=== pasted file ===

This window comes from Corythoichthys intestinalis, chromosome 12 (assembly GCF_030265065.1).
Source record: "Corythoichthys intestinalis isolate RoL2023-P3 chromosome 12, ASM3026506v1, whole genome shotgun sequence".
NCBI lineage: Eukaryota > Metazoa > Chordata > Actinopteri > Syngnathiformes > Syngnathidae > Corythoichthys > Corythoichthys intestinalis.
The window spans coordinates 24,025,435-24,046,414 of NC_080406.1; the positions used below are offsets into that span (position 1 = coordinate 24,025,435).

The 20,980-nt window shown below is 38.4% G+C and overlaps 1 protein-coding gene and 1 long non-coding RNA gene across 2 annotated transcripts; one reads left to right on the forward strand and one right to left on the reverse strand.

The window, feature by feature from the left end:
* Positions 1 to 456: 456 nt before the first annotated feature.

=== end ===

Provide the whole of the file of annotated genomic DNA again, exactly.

This window comes from Corythoichthys intestinalis, chromosome 12 (assembly GCF_030265065.1).
Source record: "Corythoichthys intestinalis isolate RoL2023-P3 chromosome 12, ASM3026506v1, whole genome shotgun sequence".
NCBI lineage: Eukaryota > Metazoa > Chordata > Actinopteri > Syngnathiformes > Syngnathidae > Corythoichthys > Corythoichthys intestinalis.
The window spans coordinates 24,025,435-24,046,414 of NC_080406.1; the positions used below are offsets into that span (position 1 = coordinate 24,025,435).

The 20,980-nt window shown below is 38.4% G+C and overlaps 1 protein-coding gene and 1 long non-coding RNA gene across 2 annotated transcripts; one reads left to right on the forward strand and one right to left on the reverse strand.

The window, feature by feature from the left end:
* Positions 1 to 456: 456 nt before the first annotated feature.